Posted by By Ise-Oluwa Ige on
JUSTICE Hussein Murhktar of an Abuja high court yesterday fixed November 7, this year to decide whether to discharge and acquit the embattled former Senate President, Chief Adolphus Wabara of a 15-count criminal charge of demanding, receiving and sharing of bribe totaling N55 million among his colleagues in the National Assembly.
ABUJA—JUSTICE Hussein Murhktar of an Abuja high court yesterday fixed November 7, this year to decide whether to discharge and acquit the embattled former Senate President, Chief Adolphus Wabara of a 15-count criminal charge of demanding, receiving and sharing of bribe totaling N55 million among his colleagues in the National Assembly.
The verdict of the court will also touch on whether or not his alleged accomplices to the crime, including five legislators and a former cabinet member of President Olusegun Obasanjo government have a case to answer.
The five legislators whose fate are swinging like a pendulum are Senator Ibrahim Abdulazeez, Senator John Azuta Mbata, Senator Emmanuel Okpede, Senator Badamasi Maccido, Hon Dr Garba Sheu Matazu with the former Education Minister, Prof Osuji.
The high court judge fixed the date yesterday after counsel to each of the accused persons in the case rounded off legal arguments on their preliminary objections challenging the charge preferred against them.
It would be recalled that six legislators including former Senate President, Senator Adolphus Wabara were on April 12 arraigned before the Abuja high court for demanding and collecting N55million bribe in the name of “PR” and “reward” from the sacked Education Minister, Prof Fabian Osuji for the passage of the 2005 budget of the Federal Ministry of Education.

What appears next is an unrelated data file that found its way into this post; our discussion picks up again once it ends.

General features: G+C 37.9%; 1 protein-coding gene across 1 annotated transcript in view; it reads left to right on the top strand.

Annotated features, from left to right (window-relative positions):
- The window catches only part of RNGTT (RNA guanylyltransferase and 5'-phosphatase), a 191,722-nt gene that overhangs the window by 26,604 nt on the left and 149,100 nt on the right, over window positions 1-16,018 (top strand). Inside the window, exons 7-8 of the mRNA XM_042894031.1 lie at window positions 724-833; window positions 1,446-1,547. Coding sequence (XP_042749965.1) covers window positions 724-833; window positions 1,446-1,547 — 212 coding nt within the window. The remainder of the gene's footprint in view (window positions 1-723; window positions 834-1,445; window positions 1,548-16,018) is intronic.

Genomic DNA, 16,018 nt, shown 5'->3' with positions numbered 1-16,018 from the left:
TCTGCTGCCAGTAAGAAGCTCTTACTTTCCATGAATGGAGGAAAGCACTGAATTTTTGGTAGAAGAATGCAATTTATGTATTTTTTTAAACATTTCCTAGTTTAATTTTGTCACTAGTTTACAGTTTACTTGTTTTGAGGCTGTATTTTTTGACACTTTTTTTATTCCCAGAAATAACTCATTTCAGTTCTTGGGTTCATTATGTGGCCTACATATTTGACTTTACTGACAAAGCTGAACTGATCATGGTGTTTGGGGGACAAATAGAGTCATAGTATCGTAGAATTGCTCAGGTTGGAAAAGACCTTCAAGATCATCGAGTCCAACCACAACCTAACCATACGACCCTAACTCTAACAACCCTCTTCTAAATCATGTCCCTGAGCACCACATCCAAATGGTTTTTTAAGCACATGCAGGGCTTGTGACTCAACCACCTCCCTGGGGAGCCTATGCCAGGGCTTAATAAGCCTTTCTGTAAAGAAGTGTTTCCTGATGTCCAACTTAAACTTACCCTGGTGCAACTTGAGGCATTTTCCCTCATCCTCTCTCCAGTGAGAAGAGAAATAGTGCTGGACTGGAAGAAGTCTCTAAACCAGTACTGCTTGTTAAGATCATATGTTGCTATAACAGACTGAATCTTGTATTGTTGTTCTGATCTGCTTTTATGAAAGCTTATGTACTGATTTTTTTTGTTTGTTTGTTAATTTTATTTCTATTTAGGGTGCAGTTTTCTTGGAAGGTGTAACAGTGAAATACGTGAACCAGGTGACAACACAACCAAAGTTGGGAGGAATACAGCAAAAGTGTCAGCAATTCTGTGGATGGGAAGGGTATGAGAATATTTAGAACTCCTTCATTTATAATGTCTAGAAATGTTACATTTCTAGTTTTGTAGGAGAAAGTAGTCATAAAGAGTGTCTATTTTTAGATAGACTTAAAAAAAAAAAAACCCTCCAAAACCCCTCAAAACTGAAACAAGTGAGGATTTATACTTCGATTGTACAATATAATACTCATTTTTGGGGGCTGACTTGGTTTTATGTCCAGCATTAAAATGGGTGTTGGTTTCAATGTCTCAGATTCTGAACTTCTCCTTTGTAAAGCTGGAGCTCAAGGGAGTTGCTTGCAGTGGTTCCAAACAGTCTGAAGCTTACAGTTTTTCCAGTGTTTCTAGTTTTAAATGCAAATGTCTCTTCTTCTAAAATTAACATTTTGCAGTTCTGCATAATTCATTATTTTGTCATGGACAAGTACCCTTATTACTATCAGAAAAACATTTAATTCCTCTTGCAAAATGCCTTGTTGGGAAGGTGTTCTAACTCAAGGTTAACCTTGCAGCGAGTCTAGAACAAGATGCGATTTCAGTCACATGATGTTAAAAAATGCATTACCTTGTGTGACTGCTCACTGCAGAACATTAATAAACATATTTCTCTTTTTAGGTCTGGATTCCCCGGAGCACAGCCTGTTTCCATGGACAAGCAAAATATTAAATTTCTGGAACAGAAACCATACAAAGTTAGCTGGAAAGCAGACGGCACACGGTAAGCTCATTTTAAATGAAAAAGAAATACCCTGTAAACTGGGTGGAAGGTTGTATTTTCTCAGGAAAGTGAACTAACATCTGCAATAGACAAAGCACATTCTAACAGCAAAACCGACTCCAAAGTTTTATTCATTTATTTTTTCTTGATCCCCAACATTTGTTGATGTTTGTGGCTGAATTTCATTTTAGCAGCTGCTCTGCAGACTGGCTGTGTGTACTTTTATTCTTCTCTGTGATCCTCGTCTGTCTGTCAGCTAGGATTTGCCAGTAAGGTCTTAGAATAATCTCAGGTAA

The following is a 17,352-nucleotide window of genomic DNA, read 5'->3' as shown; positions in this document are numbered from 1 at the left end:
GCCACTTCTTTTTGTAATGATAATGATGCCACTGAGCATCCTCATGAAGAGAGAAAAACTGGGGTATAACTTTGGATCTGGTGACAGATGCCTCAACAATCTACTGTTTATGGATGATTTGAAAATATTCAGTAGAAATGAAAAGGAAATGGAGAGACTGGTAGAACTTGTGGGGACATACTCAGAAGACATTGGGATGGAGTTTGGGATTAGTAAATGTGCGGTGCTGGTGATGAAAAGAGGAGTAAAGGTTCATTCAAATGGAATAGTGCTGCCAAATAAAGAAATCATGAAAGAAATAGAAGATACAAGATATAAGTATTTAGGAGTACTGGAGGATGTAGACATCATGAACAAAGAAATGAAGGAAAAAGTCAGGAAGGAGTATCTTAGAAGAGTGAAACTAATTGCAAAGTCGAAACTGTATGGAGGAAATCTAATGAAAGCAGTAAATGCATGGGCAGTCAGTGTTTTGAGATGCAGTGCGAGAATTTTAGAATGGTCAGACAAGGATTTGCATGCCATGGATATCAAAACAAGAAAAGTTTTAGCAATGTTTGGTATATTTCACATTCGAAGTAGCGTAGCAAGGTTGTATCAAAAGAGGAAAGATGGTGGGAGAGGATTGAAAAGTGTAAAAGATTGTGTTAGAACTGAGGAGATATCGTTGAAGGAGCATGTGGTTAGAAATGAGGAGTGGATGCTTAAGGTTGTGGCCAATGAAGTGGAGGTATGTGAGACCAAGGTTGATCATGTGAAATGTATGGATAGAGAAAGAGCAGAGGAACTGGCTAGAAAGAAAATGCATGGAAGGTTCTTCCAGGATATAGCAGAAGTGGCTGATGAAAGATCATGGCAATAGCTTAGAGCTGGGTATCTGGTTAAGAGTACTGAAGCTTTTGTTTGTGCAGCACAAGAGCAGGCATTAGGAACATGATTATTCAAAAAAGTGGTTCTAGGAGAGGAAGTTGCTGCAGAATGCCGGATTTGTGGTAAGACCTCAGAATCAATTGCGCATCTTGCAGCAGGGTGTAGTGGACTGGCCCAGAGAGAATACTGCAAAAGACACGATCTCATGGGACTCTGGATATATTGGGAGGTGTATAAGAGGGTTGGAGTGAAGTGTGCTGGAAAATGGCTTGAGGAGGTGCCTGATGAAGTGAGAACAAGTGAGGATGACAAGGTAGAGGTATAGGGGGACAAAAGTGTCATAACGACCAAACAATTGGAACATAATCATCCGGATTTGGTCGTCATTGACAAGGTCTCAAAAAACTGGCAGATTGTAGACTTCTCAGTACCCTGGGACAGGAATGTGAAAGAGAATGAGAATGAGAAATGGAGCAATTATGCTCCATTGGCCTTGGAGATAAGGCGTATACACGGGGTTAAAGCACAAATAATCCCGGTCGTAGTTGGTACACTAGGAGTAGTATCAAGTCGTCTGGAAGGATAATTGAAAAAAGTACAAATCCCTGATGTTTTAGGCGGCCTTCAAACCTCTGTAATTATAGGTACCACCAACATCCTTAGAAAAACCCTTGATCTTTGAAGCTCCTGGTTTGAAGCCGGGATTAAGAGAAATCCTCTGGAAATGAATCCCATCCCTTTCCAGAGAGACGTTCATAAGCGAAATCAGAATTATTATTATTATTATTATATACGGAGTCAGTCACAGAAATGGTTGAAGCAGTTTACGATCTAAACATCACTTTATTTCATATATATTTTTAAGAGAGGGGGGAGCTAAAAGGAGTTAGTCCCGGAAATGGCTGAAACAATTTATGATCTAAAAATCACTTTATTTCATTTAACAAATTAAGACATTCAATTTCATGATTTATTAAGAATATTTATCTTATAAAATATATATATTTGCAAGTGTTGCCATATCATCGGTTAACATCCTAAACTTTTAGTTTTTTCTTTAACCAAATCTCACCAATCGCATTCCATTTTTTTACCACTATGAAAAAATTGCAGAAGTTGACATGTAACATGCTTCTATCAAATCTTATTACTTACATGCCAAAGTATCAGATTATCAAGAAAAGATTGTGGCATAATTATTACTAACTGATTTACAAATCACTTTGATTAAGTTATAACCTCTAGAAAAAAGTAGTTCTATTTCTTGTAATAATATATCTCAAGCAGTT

The former Education Minister, Prof Osuji was also arraigned before the court exclusively for allegedly offering the bribe to the legislators.
Although they were docked together, separate charges were preferred against them.
For instance, all the six legislators were slammed with a separate nine count charge for allegedly demanding and collecting N50 million naira bribe in the name of PR from Osuji, contrary to the provisions of section 26 (1), 10(a) (1), 17 (a), 26 (1) (c), 23 (1) of the ICPC Act 2000. Their acts were said to be punishable under sections 8 (1), 10 (a) (ii), 19 and 23 (3) of the Corrupt Practices and Other Related Offences Act 2000
Wabara was however singled out of the sextet to face a separate two-count charge for receiving the sum of N5 million as gratification or and reward for intervening in the dispute regarding the 2005 budget of the Federal Ministry of Education contrary to the provisions of section 10 (a) (i) and 17 (1) (a) (i) of the ICPC Act 2000.
His act and conduct were said to be punishable under section 10 (a) (ii) and 17 (1) (c) of the ICPC Act 2000.
By implication, Wabara is to stand trial for eleven-count charge of the total 15 count charges preffered against the sextet.
But shortly after he was arraigned, the former Senate President approached the court demanding that all the 11-count charges be quashed.
His application for the nullification of all the charges against him came about 72 hours to the commencement of his trial before the Abuja high court.
Wabara predicated his request on six grounds including: That the preferment of the counts or charges against him is patently in violation of his fundamental rights to fair hearing as enshrined in the constitution; That the national broadcast of President Obasanjo on March 22, 2005 and relayed \published extensively by media houses in the country both electronic and print, whereby the he (president) not only accused him of taking bribe but also pronounced him guilty of the offences of bribe taking and sharing, is prejudicial to and constitutes an infringement on his rights to fair hearing.